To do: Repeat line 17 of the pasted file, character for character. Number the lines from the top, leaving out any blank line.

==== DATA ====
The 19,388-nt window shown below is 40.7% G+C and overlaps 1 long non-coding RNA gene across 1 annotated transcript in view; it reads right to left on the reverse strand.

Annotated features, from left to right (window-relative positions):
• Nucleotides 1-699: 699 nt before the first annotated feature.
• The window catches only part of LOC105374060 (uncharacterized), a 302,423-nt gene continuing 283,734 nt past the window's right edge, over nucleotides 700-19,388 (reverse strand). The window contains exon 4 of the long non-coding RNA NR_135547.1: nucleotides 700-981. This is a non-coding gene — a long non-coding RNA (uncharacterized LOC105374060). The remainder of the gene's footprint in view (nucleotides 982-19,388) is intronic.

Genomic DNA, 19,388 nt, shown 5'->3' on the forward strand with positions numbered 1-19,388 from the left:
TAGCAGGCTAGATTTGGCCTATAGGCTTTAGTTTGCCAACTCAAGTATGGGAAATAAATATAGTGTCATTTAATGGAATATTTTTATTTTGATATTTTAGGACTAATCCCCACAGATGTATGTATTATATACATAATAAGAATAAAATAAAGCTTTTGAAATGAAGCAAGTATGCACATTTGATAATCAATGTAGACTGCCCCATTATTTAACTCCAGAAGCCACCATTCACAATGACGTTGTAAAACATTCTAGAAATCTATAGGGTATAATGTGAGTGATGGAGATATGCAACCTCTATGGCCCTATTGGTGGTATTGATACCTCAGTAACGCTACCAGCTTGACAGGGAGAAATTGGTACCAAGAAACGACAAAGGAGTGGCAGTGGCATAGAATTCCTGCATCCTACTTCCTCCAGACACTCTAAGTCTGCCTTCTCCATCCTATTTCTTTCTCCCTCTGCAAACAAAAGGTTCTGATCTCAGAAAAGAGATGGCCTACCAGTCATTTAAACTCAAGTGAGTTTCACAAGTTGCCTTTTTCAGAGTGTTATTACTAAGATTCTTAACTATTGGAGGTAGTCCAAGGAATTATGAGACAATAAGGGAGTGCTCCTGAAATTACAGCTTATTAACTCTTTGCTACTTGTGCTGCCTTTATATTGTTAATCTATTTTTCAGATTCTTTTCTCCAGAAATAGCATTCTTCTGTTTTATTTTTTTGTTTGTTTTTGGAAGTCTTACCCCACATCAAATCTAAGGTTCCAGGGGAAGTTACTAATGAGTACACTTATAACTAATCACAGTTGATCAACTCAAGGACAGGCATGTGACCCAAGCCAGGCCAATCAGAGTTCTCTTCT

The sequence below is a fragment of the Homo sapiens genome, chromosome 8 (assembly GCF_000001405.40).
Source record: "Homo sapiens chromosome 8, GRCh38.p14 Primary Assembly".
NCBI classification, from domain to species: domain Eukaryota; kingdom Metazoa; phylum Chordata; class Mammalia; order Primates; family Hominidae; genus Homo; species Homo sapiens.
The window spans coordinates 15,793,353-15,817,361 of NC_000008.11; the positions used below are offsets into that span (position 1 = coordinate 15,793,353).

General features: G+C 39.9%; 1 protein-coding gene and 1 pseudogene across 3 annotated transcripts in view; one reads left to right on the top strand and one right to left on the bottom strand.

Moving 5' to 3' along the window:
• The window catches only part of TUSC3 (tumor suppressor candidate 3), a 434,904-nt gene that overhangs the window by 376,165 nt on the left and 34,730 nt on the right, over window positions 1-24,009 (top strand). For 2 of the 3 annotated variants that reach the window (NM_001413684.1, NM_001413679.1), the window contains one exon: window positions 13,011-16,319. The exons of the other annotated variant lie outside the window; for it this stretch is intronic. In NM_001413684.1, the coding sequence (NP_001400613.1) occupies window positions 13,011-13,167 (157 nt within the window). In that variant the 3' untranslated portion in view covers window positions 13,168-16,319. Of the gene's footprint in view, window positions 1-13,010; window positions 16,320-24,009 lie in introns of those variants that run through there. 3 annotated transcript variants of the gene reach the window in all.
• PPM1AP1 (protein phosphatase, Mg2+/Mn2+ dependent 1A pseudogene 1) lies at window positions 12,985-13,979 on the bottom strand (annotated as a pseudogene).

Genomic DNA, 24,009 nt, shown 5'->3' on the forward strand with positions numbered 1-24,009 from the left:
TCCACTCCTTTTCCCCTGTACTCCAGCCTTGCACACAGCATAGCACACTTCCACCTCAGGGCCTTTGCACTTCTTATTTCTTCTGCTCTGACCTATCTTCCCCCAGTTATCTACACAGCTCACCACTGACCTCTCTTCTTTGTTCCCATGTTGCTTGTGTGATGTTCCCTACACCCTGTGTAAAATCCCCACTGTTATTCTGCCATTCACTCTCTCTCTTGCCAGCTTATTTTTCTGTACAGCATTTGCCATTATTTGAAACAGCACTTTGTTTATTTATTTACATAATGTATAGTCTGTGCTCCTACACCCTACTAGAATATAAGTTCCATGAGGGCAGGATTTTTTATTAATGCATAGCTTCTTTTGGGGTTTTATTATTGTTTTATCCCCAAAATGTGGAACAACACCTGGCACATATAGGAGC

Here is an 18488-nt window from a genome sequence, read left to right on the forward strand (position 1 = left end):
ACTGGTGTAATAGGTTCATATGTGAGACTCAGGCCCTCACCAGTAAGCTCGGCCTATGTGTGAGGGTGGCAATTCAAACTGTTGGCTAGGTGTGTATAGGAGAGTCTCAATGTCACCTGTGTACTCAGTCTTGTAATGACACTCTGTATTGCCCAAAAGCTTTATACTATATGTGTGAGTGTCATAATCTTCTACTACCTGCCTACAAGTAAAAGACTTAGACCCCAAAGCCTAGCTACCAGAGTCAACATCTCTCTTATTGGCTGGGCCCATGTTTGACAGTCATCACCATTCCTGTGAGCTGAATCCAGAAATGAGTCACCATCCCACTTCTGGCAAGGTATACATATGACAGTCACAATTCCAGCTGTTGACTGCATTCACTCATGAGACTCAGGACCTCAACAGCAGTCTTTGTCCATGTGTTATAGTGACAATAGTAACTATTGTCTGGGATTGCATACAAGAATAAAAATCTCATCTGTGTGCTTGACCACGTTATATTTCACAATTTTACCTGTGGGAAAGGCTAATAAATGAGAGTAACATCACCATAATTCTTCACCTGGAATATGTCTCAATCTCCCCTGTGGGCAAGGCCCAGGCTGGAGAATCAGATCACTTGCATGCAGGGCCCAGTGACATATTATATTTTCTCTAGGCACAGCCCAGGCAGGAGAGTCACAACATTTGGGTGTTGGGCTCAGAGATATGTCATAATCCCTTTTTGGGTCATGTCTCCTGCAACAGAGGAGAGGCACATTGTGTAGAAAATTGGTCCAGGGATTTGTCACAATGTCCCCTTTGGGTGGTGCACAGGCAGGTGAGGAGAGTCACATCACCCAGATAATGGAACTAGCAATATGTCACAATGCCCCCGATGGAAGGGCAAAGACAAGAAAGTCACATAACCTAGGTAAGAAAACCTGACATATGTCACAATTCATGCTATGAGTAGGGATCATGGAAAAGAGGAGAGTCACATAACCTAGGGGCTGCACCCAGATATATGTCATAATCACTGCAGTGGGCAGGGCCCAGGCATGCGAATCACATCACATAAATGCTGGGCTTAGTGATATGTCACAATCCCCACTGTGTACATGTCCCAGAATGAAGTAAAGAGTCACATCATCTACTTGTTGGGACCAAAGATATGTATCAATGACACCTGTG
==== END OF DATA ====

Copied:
Here is an 18488-nt window from a genome sequence, read left to right on the forward strand (position 1 = left end):